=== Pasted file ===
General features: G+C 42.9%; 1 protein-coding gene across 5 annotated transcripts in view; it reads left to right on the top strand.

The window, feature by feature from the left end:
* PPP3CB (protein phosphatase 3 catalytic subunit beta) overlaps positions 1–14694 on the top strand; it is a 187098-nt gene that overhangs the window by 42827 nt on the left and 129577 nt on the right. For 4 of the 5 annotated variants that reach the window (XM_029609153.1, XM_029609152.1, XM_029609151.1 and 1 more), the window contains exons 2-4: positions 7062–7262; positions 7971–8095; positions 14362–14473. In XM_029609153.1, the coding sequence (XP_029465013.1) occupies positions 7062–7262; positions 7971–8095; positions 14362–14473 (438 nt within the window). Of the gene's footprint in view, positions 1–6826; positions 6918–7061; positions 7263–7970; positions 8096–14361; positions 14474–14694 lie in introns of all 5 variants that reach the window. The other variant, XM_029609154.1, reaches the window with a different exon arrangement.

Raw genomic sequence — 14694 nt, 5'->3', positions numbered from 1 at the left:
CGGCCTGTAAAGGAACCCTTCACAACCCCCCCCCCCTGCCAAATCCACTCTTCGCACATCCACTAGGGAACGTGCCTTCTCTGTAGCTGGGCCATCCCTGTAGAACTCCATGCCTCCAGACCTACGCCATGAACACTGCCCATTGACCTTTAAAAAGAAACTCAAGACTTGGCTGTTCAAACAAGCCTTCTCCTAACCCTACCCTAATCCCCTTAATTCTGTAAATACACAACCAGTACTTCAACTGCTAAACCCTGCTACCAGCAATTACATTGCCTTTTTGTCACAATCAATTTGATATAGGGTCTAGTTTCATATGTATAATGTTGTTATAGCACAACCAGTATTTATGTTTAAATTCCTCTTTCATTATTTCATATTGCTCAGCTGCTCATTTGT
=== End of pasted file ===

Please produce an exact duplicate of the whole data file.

General features: G+C 42.9%; 1 protein-coding gene across 5 annotated transcripts in view; it reads left to right on the top strand.

The window, feature by feature from the left end:
* PPP3CB (protein phosphatase 3 catalytic subunit beta) overlaps positions 1–14694 on the top strand; it is a 187098-nt gene that overhangs the window by 42827 nt on the left and 129577 nt on the right. For 4 of the 5 annotated variants that reach the window (XM_029609153.1, XM_029609152.1, XM_029609151.1 and 1 more), the window contains exons 2-4: positions 7062–7262; positions 7971–8095; positions 14362–14473. In XM_029609153.1, the coding sequence (XP_029465013.1) occupies positions 7062–7262; positions 7971–8095; positions 14362–14473 (438 nt within the window). Of the gene's footprint in view, positions 1–6826; positions 6918–7061; positions 7263–7970; positions 8096–14361; positions 14474–14694 lie in introns of all 5 variants that reach the window. The other variant, XM_029609154.1, reaches the window with a different exon arrangement.

Raw genomic sequence — 14694 nt, 5'->3', positions numbered from 1 at the left:
CGGCCTGTAAAGGAACCCTTCACAACCCCCCCCCCCTGCCAAATCCACTCTTCGCACATCCACTAGGGAACGTGCCTTCTCTGTAGCTGGGCCATCCCTGTAGAACTCCATGCCTCCAGACCTACGCCATGAACACTGCCCATTGACCTTTAAAAAGAAACTCAAGACTTGGCTGTTCAAACAAGCCTTCTCCTAACCCTACCCTAATCCCCTTAATTCTGTAAATACACAACCAGTACTTCAACTGCTAAACCCTGCTACCAGCAATTACATTGCCTTTTTGTCACAATCAATTTGATATAGGGTCTAGTTTCATATGTATAATGTTGTTATAGCACAACCAGTATTTATGTTTAAATTCCTCTTTCATTATTTCATATTGCTCAGCTGCTCATTTGT